We work in partnership with Change 4 Life and the information below is from them. For lots more handy hints and tips visit the Change 4 Life website [external link].
We know we need to watch how much sugar we eat each day, but the new guidelines mean that we need to try to reduce this even further. The problem is that too much sugar means extra calories, which in turn can lead to stored fat in the body and diseases like heart disease, some cancers and type 2 diabetes.
Around a quarter of the added sugar in kids’ diets comes from sugary drinks. That’s why the new advice is that sugary drinks have no place in a child’s daily diet. Swap to water; lower-fat milks; sugar free, diet and no added sugar drinks instead.
What’s the maximum amount of sugar we can have? A typical 8-year-old shouldn’t have more than 6 cubes of added sugar* per day.
*Added sugars: These are free sugars that have been added by a food manufacturer, cook or consumer to a food and include those sugars naturally found in unsweetened fruit juice, honey and syrups. It doesn’t include sugars naturally found in milk and milk products and intact fruit and veg. Watch out for some of the words on the label used by food manufacturers to describe free sugars: cane sugar, honey, brown sugar, high fructose corn syrup, fruit concentrate, corn syrup, fructose, sucrose, glucose, nectars and crystalline sucrose. †Based on a 4g sugar cube.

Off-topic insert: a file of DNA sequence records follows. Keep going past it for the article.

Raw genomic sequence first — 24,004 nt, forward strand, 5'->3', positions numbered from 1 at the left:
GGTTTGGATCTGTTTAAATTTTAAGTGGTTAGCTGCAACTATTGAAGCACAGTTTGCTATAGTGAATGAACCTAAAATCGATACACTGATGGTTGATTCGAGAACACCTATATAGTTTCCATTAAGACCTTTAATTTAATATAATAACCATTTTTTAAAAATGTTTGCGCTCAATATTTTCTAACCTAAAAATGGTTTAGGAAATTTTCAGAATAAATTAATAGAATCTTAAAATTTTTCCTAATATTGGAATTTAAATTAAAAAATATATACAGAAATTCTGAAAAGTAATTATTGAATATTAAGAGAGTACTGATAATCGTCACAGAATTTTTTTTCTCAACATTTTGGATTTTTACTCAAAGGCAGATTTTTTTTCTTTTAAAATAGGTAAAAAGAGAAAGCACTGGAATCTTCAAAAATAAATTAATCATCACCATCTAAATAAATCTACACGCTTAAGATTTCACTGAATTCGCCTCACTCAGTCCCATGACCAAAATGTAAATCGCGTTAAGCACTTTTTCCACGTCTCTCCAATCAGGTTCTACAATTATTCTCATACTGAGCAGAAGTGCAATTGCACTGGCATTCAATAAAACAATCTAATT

Find out more about food labels [external link]
Remember, eating wholegrain cereals and plenty of fruit and vegetables helps to ensure children are eating enough fibre. Fibre is an important part of a healthy balanced diet.
Count the cubes and cut the sugar. You might be surprised to see how much sugar is in your food and drink For example, there are 7 cubes in 1 can of sugary fizzy drink‡ – more than the maximum daily amount for an 8 year old.
You can download the Sugar Swaps leaflet [PDF, 188kb].
We think we don't eat much sugar - but it all adds up!
The highest contributors to added sugar in the diet of 4 to 10 year olds are:
‡ Based on Kantar data 2014.
§ The number of sugar cubes featured is based on total sugar in grams per portion/100g/pack divided by 4 grams (the weight of one 4g sugar cube).
Images are a representation only.